Love, Death & Robots: How Tim Miller’s Creative Jam Session Was Born

Innovative, and somewhat provocative, animation is at the forefront of Netflix's robot-themed anthology.

It’s the morning after Tim Miller’s latest project, the animated anthology series, Love, Death & Robots, debuted for a late-night Alamo Drafthouse crowd at SXSW, and the Deadpool director, despite having a big personality, admits he’s slightly bashful about doing interviews. He jokes that much of the press tour for Deadpool centered on Ryan Reynolds and his Merc with a Mouth, and he was happy to be relegated to the background. He is ostensibly the face of this project with no charismatic leads to defer to, but Miller seems more comfortable with pointing the spotlight at the medley of animators and storytellers he collaborated with to bring Robots to life.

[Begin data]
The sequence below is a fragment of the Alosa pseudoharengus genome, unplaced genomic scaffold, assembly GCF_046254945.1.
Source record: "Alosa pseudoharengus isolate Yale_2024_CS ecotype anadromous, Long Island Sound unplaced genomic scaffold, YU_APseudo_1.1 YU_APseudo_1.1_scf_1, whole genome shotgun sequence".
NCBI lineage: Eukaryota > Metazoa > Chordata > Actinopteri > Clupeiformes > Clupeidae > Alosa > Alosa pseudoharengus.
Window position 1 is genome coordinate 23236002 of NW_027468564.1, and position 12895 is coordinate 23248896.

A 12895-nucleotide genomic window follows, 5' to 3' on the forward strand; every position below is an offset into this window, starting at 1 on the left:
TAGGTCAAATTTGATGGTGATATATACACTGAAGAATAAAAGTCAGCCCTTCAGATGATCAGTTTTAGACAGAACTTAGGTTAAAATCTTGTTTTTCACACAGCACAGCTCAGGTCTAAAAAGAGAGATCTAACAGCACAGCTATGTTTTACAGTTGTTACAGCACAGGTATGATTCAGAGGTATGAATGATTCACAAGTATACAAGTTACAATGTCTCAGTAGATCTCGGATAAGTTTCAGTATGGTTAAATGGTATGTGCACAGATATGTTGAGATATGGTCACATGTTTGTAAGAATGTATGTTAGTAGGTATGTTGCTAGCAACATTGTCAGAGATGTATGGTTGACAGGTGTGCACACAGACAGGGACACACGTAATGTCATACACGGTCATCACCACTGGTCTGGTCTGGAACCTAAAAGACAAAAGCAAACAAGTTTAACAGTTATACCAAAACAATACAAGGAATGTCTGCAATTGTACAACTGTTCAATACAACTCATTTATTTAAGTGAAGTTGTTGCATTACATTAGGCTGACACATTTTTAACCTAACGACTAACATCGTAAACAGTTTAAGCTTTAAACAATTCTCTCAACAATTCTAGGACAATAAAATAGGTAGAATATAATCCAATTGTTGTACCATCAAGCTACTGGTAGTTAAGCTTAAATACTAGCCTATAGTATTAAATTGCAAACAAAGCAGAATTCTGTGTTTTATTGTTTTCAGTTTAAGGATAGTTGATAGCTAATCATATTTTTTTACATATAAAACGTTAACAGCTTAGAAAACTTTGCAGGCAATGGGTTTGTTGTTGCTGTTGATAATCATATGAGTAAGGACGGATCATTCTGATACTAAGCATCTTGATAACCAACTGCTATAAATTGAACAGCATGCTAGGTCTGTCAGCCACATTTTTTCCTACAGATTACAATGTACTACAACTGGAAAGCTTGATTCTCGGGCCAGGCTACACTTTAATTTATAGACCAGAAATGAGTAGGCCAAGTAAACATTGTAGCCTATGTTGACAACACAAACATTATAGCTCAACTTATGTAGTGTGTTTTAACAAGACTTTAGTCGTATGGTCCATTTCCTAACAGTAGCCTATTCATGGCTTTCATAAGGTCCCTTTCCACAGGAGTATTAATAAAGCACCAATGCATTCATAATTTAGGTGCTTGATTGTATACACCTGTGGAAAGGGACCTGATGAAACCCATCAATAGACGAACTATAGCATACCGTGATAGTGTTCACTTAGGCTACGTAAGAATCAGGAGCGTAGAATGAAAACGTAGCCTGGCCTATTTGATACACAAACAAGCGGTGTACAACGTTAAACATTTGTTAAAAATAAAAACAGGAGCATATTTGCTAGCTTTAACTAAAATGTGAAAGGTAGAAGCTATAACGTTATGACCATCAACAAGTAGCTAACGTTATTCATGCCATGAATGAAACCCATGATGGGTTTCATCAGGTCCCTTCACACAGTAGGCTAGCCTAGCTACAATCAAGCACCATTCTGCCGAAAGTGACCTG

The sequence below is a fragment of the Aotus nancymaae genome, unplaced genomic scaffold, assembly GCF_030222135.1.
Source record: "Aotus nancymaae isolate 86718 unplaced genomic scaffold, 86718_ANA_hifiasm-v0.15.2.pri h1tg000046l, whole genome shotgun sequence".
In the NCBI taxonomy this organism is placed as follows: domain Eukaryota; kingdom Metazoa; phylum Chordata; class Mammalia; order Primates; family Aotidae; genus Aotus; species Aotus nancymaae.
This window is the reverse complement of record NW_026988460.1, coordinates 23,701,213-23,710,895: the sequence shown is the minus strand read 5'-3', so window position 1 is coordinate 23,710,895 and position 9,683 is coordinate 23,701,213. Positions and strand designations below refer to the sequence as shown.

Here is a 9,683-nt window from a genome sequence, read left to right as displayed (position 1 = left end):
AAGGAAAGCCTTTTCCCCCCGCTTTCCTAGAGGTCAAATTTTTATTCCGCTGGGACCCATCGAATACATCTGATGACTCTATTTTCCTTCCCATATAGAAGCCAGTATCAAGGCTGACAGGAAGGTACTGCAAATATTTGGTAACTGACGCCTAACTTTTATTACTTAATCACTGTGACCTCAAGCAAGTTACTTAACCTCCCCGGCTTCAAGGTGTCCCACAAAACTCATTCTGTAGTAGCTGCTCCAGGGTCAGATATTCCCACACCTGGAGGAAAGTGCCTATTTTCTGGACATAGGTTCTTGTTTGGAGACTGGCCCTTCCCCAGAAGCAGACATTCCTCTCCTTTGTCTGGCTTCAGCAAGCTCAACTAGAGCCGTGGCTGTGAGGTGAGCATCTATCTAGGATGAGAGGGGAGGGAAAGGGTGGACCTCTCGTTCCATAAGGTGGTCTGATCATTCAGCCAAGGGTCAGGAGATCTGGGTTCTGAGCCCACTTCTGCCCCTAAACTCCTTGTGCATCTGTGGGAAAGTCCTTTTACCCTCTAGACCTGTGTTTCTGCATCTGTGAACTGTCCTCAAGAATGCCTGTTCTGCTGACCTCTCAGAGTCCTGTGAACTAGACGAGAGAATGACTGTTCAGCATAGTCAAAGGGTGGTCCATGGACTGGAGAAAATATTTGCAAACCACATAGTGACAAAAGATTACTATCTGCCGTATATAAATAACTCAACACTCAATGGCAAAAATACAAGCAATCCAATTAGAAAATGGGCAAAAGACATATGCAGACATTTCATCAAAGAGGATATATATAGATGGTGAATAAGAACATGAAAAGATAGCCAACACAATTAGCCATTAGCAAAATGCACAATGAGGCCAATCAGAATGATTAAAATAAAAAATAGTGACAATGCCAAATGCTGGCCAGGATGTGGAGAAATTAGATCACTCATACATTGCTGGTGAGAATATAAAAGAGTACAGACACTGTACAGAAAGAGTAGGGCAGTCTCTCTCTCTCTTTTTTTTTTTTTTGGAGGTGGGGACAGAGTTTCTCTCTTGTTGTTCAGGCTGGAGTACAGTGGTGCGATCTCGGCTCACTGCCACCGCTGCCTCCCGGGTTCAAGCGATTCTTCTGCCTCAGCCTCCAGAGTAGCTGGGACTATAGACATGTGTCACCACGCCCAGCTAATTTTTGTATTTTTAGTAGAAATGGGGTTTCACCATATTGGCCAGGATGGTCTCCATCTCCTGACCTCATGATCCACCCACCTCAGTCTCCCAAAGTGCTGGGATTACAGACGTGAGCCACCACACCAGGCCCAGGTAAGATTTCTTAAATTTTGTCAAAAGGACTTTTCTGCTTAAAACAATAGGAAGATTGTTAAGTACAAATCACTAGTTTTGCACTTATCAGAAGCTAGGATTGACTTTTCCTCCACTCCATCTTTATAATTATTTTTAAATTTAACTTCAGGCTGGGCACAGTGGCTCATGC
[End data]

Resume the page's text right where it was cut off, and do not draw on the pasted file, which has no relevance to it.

Really it’s impossible for one man to have enough stamina to take credit for what’s been hyped in press materials as a 185-minute genre orgy of stories. A true orgy is no a singular experience. Though Miller directs one episode, a mix of live action and visual effects, he relishes his role as a curator of animation talent. Finding those gifted animators for a Netflix project executive produced by Oscar nominee David Fincher and the director of one of the highest-grossing and subversive superhero movies of the decade was more of an ordinary process than one would imagine. Just like every nerd with high-speed wifi access and two thumbs, Miller scoures YouTube for cool stuff.